The majority of my posts have been about white-collar professionals.  The retail business sector may not appear to be ‘white-collar’ yet there are similar principles.  Today I reflect on micro-managing and motivation.

I don’t know the statistics on the turnover rate among hourly-wage employees, I assume it’s high but probably uneven across industries and businesses.  For the ones with low(er) turnover rate, management must have done something right, such as exhibiting higher trust in their employees, perhaps offering a little more benefits and meaningful incentives, or just building a better work environment.  For instance, Men’s Warehouse offers commission based on sales associates’ collaboration so that the incentive is on helping each other to increase sales volume.

Having one of these on your shoulder would be very unpleasant.

Having one of these on your shoulder would be very unpleasant.

Recently, an hourly employee made a comment to me, “The owner of this place likes to micro-manage.  Whenever he shows up, our productivity seems lower because what’s the point of finishing up work quickly when he then orders you to do some stupid pointless tasks?”  When left alone, this employee is more than willing to pick up those “stupid pointless” tasks after he finishes his main work.  However, knowing that the owner is going to be in town, and in the store, he may as well take his time to finish his work, to minimize his interactions with the owner.

When managers micro-manage (if they themselves are aware of what they are doing), it’s probably because they assume that the employees are not to be trusted.  Have these managers ever considered the possibility that employees have not had reasons to trust the managers?  Unidirectional “relationship” – if you can even call that – is like one-hand clapping.

Perhaps the rate of “shirkers” is higher among the hourly employees, and perhaps hourly employees do not possess a lot of self-motivation.  However, most people do get excited when they have done a good job; it’s even nicer when their above-average performance is recognized.  So, why do some managers, or dare I say, most of them, assume that people aren’t interested in performing well on the job?  If people don’t take pride in their job, hourly work or otherwise, is it automatically the fault of these people?  Or, is it possible that the work environment, the organizational structure, is so stifling that performing well on the job is meaningless? or maybe even impossible?  Further, if someone works efficiently, that person gets “saddled” with more work without any recognition and compensation.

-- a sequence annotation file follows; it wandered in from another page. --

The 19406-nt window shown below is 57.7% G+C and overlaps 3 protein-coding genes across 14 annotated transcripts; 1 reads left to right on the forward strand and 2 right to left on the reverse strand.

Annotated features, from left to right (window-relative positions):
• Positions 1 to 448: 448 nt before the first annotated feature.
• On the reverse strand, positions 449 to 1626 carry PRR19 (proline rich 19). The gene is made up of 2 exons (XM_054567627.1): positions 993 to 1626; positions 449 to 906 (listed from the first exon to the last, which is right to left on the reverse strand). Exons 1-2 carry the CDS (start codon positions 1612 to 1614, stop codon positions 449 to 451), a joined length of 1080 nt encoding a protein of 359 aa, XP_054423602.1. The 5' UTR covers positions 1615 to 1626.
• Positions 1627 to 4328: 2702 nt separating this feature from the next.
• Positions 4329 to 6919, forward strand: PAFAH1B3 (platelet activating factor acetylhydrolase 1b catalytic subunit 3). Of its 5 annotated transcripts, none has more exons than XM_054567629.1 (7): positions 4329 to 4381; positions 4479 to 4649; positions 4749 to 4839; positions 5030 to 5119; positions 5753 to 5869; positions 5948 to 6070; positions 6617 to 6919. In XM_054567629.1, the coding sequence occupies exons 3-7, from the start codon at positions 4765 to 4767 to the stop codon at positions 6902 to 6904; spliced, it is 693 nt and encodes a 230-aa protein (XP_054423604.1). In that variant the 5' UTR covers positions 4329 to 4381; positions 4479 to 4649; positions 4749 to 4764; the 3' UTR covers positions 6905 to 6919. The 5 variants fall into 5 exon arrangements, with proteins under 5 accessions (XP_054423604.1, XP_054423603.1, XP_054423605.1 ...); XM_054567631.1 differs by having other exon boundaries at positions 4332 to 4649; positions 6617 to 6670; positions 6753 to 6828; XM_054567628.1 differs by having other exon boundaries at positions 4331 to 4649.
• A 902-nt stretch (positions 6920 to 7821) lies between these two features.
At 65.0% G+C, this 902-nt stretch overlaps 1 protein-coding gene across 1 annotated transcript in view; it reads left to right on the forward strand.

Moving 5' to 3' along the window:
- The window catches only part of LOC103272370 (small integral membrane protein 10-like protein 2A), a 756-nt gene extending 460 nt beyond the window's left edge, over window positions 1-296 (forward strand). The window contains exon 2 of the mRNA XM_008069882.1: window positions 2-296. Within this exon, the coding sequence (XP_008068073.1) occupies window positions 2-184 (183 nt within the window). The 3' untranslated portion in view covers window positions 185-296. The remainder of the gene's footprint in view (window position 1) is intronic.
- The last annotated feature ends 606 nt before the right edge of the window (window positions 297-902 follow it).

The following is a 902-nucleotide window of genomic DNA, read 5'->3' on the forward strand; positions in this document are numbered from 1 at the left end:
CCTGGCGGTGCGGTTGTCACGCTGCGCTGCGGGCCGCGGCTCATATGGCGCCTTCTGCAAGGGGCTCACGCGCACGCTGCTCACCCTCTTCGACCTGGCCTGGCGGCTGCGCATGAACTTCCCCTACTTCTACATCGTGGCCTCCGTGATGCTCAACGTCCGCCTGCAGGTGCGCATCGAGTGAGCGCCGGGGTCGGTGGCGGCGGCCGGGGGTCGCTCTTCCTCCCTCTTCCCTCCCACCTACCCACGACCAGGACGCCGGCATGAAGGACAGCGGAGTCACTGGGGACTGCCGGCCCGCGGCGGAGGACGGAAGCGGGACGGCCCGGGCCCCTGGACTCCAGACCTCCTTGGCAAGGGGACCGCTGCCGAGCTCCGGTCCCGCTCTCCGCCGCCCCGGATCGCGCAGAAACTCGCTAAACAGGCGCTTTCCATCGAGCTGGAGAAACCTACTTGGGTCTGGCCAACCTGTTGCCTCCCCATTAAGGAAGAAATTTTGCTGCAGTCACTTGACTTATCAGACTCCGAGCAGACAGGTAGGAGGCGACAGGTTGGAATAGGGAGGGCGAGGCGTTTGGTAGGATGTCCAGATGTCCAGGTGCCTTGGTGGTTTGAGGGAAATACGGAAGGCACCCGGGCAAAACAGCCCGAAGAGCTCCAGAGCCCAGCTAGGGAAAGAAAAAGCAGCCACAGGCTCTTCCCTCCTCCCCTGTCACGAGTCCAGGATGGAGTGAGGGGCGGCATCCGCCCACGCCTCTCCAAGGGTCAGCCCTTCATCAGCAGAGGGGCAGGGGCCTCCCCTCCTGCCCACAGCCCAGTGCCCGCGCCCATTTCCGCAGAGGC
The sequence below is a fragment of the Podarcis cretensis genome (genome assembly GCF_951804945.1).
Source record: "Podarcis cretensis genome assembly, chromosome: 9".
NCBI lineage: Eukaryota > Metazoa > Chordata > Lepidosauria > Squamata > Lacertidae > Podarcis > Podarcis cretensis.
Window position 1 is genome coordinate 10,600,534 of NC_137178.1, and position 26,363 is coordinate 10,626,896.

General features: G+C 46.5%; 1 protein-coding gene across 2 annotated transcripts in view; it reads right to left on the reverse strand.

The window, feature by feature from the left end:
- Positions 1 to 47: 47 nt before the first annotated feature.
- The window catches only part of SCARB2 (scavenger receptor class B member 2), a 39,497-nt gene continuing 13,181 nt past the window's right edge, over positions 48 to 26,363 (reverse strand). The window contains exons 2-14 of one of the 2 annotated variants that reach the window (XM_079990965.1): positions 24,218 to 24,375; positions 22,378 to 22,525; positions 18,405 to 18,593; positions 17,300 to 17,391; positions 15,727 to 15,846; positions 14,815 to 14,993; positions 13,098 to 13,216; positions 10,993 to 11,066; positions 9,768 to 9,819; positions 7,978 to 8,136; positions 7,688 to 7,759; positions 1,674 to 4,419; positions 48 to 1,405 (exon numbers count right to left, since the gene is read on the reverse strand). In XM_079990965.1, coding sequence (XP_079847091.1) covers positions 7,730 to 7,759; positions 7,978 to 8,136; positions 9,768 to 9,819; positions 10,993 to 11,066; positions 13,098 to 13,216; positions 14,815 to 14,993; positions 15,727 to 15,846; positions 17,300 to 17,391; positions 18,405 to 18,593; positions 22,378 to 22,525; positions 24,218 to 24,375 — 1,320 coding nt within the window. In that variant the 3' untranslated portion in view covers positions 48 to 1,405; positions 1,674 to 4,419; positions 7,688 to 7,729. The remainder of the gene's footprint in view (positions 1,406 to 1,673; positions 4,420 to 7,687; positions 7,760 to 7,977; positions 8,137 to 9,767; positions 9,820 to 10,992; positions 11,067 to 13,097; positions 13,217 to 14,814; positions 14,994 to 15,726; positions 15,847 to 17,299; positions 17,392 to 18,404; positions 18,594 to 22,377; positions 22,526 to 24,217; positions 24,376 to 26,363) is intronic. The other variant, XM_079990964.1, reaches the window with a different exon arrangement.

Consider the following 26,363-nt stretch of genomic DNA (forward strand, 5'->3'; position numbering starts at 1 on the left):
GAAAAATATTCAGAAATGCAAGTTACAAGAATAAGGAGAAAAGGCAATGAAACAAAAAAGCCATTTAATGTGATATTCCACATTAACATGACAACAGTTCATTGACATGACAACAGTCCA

When my son was put in the “GATE” program (Gifted And Talented Education), it took little time for him to notice, “I thought being smart and talented gets you some freedom to do fun stuff.  Instead, I am doing more problems and homework.  What’s the fun in that?”  What a way to snuff out motivation!

"My name is Micro, and I am managing my sister."

“My name is Micro, and I am managing my sister.”

As I have mentioned in the past, there are always “free riders” who would take advantage of the system or their co-workers.  And as before, I argue that it is better to devote resources to provide incentives for workers to stay productive than to set up obstacles for everyone.  When most people at work feel frustrated and under suspicion, the overall productivity suffers.  And this is true for both retail and professional organizations.

Till next time,

Staying Sane and Charging Ahead.

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